As it happened they did have something we wanted and we got the price down to what we thought was reasonable and Emma also persuaded him to let us have the printing demo fabric as a souvenir. Next we got taken to a gem store ‘just for our information’ even though when this was first mentioned we had very clearly said we had no interest in going there. We weren’t impressed and the shop guy was pushy and was a bit pissed off when we were very adamant we were not interested in buying anything whatsoever, even his ‘world bargain’ tacky cheap rings that looked fake. It may have had something to do with how having been here a while we gave very blunt answers.
Next stop was the city palace which is a blend of Rajasthani and Mugal architecture. It was quite peaceful, we visited the museum which houses royal costumes and shawls, the armoury, the Hall of Private Audience where the Maharajas would consult with their ministers and where two huge silver vessels are displayed (the largest silver objects in the world), the Welcome Palace and the inner courtyard where 4 decorative gates represent the seasons.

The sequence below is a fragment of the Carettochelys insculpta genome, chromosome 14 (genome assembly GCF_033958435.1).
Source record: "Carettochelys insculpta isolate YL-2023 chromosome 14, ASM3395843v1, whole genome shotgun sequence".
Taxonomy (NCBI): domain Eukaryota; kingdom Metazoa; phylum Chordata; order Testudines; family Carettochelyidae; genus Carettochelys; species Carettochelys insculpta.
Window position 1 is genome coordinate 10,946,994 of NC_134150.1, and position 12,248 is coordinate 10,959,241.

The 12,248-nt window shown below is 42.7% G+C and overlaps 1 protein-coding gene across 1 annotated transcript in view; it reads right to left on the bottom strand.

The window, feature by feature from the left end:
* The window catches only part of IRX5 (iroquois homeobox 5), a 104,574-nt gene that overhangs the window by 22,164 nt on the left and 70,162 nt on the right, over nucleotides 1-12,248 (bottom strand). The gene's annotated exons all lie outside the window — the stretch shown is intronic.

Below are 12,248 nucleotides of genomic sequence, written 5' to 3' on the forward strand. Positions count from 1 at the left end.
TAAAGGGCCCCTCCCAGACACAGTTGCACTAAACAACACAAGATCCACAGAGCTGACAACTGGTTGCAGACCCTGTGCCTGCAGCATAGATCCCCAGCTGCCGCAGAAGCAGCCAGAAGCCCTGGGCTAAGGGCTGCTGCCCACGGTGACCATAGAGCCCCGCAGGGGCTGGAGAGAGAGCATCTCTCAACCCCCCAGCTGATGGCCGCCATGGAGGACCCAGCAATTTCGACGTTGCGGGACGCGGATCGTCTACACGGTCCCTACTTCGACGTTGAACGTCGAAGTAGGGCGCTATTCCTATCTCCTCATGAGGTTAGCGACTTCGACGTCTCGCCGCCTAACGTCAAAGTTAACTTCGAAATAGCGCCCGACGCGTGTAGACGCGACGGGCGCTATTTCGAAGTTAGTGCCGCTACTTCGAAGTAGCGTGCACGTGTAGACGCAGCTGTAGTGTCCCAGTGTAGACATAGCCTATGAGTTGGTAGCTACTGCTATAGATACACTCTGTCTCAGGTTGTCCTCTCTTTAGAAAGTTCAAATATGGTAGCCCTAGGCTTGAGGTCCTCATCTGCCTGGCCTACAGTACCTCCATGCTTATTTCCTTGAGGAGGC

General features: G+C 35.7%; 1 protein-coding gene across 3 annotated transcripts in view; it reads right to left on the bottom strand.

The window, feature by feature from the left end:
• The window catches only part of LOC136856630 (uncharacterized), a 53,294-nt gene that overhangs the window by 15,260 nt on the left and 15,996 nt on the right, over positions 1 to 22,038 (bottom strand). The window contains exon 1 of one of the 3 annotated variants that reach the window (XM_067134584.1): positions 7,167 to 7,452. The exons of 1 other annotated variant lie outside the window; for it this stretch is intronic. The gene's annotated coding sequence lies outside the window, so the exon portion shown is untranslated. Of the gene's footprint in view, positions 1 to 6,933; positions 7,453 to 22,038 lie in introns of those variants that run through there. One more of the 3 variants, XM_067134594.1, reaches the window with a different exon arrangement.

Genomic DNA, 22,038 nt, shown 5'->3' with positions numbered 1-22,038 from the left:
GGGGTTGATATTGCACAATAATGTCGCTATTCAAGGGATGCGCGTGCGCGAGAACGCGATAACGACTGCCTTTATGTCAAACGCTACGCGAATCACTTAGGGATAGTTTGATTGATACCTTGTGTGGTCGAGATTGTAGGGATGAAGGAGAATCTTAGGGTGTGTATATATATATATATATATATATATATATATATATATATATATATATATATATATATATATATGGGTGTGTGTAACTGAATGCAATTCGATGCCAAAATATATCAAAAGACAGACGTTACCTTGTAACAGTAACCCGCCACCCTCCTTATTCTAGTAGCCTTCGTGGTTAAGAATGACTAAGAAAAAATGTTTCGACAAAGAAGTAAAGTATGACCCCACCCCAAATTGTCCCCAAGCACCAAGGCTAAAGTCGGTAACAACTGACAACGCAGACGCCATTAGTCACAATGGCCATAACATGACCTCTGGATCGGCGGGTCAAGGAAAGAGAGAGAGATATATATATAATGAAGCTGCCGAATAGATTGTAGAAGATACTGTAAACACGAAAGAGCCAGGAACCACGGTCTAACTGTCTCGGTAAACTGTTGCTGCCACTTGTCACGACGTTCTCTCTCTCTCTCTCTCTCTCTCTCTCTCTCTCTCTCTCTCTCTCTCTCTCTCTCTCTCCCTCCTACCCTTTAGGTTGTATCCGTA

After we walked to Jantar Mantar, an observatory begun by Jai Singh in 1928. He built 5 in total and Jaipur, the largest and best preserved, it is a world heritage sight. The instruments he built are very clever and each has a different purpose eg. measuring the positions of the starts, altitude etc. Unfortunately it was early afternoon and the sun was scorching hot and there was barely an inch of shade so we didn’t stay and learn as much about each instrument as we would have liked. However, our final stop, Hawa Mahal (Palace of the Winds) did deliver a nice cool breeze. Constructed by a Maharaja in 1799 to enable the royal ladies to watch city processions it rises 5 stories high. Delicately made from pink sandstone it is fairytale stuff.
After our 6 hours of sightseeing we’d had enough and headed back to the hotel. We splashed out at dinner time and didn’t order the cheapest thing on the menu.
- No matter how good your sales pitch or how good the price we are not going to buy your cheap tacky souvenir shit that we neither need or like.
Click on any image to enlarge and scroll through